Expat spectators in the UAE left with familiar feeling as they watch Murray fail to make the Wimbledon final.
Tennis fans' love is undiminished despite agonising defeat
ABU DHABI AND DUBAI // Andy Murray's shot at Wimbledon greatness lifted fans' spirits and hopes as he squared off against Andy Roddick last night. But in the end - when the Scot fell short in four sets after being tied one-all - they were left with only a familiar feeling of disappointment. The elusive prospect of having a British man in the final was again just out of reach.
"I'm absolutely gutted," said Phillip Brown, a British expatriate who watched the match at the NRG sports bar in Abu Dhabi. "He should have won. He was under too much pressure from the UK crowd; he was in a Henman-type situation. The crowd didn't support him for the first two sets, not until his back was to the wall." His words were echoed by Katheryn Roberts: "It's sad. It wasn't his day, and [he was] unlucky to have missed shots. The UK will be upset - it's been a long time since we've had a winner, and a lot of hope was pinned on him. At the match point, the crowd were expecting him to fight back. It's a shame. The expectation had got too much."
Fans can at least console themselves that Murray will be back next year and, at the age of 22, he has plenty of time to capture the crown the country wants so badly. Murray supporters had arrived at the bar hours before he was due on court, to soak up the atmosphere and secure the best seats to view the big-screen televisions. Ross Broadstock, a business development manager, was in ebullient mood before the game, saying: "He should win, no problem. I will be delighted if he wins, watching tennis all my life, and it's the moment I've been waiting for.
"It will mean more to Scotland, but probably everyone will want to play tennis for the next three months. There will be completely over-the-top celebrations in the UK." In Dubai, there were similar scenes at the Studio One sports bar in the Hilton Dubai Jumeirah, where fans holed up to watch the match. "It's a British thing," said Andy Jarvis, 35, who left his native UK five years ago. "We haven't been in the finals since 1938, so I'd like to see him put the UK back on the international map. It makes us look good. "I was never interested in Wimbledon when I was in the UK but I think Brits are patriotic, especially when they are away from home."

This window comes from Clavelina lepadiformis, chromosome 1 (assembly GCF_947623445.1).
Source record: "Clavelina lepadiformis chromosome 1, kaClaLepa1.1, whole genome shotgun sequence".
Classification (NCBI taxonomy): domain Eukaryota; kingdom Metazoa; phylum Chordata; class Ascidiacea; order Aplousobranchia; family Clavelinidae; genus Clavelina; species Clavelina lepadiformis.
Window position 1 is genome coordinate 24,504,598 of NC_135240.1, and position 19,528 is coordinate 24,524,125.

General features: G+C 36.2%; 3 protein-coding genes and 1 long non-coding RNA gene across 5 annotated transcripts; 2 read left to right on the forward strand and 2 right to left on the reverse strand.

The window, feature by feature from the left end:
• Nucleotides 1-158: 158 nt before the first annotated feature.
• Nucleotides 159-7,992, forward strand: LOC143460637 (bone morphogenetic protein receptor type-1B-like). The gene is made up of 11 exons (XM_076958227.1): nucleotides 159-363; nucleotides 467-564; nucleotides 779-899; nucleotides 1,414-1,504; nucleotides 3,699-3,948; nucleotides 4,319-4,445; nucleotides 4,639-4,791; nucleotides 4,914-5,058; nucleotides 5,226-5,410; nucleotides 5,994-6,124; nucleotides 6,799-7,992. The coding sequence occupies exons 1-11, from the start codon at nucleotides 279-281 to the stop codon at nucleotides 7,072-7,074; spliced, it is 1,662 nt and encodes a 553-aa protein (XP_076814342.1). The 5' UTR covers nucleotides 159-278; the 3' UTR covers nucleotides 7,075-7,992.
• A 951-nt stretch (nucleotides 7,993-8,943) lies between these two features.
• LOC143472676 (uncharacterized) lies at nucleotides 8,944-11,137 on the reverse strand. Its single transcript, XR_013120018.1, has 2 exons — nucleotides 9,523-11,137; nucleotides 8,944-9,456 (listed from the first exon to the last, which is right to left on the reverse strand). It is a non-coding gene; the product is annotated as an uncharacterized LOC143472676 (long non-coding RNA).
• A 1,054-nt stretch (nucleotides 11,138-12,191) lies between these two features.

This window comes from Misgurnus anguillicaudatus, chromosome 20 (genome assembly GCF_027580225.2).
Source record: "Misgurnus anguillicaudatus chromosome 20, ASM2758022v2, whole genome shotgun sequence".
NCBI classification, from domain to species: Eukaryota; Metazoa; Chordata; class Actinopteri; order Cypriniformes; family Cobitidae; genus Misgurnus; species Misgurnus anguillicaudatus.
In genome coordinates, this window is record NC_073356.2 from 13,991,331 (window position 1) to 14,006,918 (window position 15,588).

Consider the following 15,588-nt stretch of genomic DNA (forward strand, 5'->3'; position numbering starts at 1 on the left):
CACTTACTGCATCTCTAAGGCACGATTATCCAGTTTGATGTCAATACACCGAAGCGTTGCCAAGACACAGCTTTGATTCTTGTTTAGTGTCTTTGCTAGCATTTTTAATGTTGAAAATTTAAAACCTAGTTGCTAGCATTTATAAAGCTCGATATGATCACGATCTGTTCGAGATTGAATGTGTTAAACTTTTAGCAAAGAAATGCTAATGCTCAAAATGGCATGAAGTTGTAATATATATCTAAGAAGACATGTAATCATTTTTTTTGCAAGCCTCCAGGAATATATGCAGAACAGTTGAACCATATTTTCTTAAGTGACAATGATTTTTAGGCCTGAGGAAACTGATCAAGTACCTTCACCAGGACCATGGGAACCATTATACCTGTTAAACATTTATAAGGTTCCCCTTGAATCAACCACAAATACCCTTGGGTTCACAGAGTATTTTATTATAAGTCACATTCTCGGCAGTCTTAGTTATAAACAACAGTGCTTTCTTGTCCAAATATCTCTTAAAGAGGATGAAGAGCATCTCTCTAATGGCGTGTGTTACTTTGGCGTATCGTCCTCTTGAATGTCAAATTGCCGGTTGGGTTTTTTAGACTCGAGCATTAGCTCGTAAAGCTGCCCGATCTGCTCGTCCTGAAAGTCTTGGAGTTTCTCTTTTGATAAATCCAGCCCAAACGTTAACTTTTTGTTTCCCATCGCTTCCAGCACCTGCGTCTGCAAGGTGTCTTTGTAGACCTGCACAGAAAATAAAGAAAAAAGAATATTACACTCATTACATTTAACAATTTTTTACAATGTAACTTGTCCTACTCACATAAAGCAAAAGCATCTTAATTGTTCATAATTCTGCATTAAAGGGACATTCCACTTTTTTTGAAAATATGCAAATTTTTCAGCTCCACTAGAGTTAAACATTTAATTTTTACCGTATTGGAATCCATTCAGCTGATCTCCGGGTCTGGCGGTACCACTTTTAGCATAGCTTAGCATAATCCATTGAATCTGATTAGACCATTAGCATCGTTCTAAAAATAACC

Sadie Coughlan, 34, a recruitment consultant who has been in Dubai for a year, said: "I grew up near Wimbledon and it was a big part of my summer. I used to watch it at home. We are all away from family and friends here, and it is nice to have that common ground and feel the connection despite the distance." Ben Craig, 27, a teacher and fellow Glaswegian who moved to Dubai a year ago, said: "He's a fellow Scotsman, so I just had to come out with my friends to celebrate. He has a great attitude and is very good. I normally watch Wimbledon at home, because it signals the start of the summer. My mum and sister will be watching it back in Scotland and some friends back home have brought big TVs into work - I imagine a lot of offices will be shutting early today."
Mr Craig was planning to return to his homeland today and added: "I will be back in time to see Murray given a hero's welcome when he returns to Glasgow, whether he makes it to the final or not." firstname.lastname@example.org email@example.com